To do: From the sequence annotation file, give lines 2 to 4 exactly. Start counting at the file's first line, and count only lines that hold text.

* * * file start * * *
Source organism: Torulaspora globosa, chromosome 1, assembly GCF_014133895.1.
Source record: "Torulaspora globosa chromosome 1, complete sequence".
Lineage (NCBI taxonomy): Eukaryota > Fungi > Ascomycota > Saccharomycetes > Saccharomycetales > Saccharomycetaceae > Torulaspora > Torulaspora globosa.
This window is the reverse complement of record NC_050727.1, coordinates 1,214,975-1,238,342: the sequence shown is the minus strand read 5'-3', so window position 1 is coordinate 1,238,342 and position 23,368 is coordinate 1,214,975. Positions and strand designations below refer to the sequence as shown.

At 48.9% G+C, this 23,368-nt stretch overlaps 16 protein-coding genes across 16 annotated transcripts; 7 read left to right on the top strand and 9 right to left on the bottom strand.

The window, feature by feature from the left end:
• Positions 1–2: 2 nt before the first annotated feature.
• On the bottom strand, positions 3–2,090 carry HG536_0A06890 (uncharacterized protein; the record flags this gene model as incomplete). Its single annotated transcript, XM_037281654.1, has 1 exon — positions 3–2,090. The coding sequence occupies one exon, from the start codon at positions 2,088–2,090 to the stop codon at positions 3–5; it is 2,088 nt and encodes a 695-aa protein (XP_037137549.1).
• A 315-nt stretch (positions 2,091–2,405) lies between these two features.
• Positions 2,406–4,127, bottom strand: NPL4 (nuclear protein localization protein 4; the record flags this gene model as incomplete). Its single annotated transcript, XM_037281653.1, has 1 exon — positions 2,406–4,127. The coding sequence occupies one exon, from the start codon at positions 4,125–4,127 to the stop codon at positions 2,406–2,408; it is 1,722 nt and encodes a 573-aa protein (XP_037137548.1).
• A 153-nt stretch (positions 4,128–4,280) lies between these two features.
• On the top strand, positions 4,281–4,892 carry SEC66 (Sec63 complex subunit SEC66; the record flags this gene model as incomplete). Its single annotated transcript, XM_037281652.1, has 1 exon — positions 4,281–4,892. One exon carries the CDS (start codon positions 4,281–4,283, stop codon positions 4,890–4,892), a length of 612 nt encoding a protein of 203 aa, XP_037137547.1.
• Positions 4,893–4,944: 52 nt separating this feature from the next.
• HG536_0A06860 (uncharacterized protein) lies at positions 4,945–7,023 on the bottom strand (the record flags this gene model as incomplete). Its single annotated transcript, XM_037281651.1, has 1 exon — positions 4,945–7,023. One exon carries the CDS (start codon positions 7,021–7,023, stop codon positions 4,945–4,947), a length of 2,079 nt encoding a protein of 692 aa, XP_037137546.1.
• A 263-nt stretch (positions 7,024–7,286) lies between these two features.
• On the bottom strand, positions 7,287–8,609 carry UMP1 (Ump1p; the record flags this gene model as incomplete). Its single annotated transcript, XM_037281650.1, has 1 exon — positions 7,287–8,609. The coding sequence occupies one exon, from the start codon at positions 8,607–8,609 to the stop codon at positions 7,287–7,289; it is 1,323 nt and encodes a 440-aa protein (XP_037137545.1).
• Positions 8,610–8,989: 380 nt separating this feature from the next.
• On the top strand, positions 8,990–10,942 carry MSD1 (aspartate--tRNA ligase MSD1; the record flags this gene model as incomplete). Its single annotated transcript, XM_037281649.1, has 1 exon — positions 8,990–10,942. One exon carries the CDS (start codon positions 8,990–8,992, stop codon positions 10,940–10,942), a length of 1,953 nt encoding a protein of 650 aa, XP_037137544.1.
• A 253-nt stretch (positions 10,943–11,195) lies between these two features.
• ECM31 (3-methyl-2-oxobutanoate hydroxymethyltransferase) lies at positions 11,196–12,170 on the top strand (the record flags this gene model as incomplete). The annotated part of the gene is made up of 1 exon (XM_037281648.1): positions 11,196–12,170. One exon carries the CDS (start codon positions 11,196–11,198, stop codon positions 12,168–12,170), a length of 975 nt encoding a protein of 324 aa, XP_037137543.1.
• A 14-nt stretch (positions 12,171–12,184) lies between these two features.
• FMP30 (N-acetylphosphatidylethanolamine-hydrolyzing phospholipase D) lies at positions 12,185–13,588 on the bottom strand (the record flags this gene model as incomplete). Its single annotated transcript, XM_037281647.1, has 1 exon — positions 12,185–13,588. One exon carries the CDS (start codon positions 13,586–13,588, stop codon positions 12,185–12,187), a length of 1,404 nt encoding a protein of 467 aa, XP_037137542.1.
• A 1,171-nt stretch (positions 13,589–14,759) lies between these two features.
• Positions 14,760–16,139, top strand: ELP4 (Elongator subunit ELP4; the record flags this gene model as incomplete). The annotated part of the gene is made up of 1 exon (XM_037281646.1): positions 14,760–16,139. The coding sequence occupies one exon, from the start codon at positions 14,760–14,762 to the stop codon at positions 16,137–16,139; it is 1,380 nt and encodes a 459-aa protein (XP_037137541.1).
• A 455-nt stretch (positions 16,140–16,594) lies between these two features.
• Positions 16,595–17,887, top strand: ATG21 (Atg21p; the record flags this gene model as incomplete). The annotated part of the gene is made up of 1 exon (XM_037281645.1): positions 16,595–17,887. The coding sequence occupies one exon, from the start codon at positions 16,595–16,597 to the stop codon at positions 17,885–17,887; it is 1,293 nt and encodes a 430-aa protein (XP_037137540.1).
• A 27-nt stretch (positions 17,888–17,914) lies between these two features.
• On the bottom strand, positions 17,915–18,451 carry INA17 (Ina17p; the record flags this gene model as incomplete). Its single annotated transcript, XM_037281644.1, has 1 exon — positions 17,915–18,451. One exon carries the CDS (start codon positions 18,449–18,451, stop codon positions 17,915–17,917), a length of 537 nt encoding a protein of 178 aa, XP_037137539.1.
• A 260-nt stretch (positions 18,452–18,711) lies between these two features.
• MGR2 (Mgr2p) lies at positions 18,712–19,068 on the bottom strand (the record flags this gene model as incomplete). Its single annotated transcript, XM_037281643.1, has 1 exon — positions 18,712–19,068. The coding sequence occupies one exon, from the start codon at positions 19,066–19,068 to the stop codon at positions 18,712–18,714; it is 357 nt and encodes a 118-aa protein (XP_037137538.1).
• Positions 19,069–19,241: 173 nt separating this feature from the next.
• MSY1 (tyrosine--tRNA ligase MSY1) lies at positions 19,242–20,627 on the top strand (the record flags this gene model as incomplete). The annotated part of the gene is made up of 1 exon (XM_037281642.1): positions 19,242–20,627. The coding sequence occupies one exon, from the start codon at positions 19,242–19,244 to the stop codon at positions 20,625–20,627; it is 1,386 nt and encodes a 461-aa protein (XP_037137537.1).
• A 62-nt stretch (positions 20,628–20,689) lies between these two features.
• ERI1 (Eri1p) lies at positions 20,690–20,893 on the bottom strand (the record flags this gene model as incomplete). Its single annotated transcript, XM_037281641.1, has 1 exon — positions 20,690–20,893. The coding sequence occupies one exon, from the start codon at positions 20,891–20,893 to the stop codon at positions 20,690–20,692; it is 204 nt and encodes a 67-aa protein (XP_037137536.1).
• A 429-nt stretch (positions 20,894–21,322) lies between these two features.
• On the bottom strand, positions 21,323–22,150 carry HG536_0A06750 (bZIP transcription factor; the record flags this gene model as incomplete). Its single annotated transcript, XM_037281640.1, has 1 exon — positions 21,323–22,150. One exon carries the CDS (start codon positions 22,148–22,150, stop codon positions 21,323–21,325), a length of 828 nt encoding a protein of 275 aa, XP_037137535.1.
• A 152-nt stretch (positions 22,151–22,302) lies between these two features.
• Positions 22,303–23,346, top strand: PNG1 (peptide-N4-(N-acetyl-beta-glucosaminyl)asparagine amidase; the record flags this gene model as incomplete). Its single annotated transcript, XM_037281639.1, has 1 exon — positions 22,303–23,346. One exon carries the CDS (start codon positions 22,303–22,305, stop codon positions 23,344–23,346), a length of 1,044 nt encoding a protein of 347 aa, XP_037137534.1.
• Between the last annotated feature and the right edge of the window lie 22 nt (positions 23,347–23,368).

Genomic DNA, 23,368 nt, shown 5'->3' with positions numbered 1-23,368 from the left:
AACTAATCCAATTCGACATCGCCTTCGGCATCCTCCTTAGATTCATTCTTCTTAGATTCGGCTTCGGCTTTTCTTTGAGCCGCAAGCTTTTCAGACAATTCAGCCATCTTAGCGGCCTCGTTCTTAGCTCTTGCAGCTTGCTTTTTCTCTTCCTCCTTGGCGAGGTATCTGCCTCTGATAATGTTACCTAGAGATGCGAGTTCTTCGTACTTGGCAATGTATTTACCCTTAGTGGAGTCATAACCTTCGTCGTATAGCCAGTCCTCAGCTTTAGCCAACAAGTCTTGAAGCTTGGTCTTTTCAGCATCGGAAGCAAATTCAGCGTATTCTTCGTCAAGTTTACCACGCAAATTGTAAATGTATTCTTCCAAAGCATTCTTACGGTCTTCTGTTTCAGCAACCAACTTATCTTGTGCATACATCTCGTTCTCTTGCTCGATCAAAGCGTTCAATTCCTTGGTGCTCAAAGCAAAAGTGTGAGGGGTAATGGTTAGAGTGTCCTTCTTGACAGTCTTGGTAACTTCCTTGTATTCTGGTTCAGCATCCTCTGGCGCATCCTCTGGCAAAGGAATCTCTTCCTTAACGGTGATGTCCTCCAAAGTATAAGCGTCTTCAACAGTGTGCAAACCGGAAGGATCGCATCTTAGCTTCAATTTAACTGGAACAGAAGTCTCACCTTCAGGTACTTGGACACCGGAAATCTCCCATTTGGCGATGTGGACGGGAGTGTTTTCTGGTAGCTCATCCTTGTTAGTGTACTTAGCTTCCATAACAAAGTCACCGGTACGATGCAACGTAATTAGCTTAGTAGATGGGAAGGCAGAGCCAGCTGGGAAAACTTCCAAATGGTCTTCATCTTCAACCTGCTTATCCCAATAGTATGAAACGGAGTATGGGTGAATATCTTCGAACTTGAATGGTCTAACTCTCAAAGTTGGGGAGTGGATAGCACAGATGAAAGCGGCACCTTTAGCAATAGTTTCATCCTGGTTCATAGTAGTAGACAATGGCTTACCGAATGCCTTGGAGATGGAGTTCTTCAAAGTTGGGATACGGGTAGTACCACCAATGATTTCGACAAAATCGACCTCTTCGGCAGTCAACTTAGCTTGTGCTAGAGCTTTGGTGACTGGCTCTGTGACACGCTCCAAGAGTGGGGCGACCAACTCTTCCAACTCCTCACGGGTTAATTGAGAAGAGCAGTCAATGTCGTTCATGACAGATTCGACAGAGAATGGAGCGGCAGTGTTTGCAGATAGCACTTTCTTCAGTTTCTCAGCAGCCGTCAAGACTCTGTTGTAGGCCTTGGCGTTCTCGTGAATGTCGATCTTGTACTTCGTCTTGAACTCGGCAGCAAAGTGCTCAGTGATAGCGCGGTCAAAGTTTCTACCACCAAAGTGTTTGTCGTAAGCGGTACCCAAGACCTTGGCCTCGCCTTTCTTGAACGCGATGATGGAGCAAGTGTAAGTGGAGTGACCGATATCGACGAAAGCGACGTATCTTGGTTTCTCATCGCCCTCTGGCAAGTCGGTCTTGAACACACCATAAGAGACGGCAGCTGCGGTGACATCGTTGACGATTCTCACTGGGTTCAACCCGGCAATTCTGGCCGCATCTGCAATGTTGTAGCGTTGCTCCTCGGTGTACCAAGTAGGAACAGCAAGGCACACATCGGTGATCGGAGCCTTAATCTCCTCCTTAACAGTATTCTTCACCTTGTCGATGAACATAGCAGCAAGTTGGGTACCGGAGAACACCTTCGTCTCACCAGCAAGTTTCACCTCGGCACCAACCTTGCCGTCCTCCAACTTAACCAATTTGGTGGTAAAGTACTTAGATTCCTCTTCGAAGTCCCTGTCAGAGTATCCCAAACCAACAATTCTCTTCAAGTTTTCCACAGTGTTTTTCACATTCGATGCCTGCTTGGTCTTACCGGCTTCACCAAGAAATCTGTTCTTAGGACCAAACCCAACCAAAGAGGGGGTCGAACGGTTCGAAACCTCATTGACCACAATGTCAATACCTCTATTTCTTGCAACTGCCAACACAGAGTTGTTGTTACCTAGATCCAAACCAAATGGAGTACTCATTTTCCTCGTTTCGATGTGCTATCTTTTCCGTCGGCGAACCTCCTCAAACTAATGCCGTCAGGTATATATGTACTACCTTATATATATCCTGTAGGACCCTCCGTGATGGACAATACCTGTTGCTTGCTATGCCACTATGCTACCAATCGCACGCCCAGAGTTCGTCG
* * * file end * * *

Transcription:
Source record: "Torulaspora globosa chromosome 1, complete sequence".
Lineage (NCBI taxonomy): Eukaryota > Fungi > Ascomycota > Saccharomycetes > Saccharomycetales > Saccharomycetaceae > Torulaspora > Torulaspora globosa.
This window is the reverse complement of record NC_050727.1, coordinates 1,214,975-1,238,342: the sequence shown is the minus strand read 5'-3', so window position 1 is coordinate 1,238,342 and position 23,368 is coordinate 1,214,975. Positions and strand designations below refer to the sequence as shown.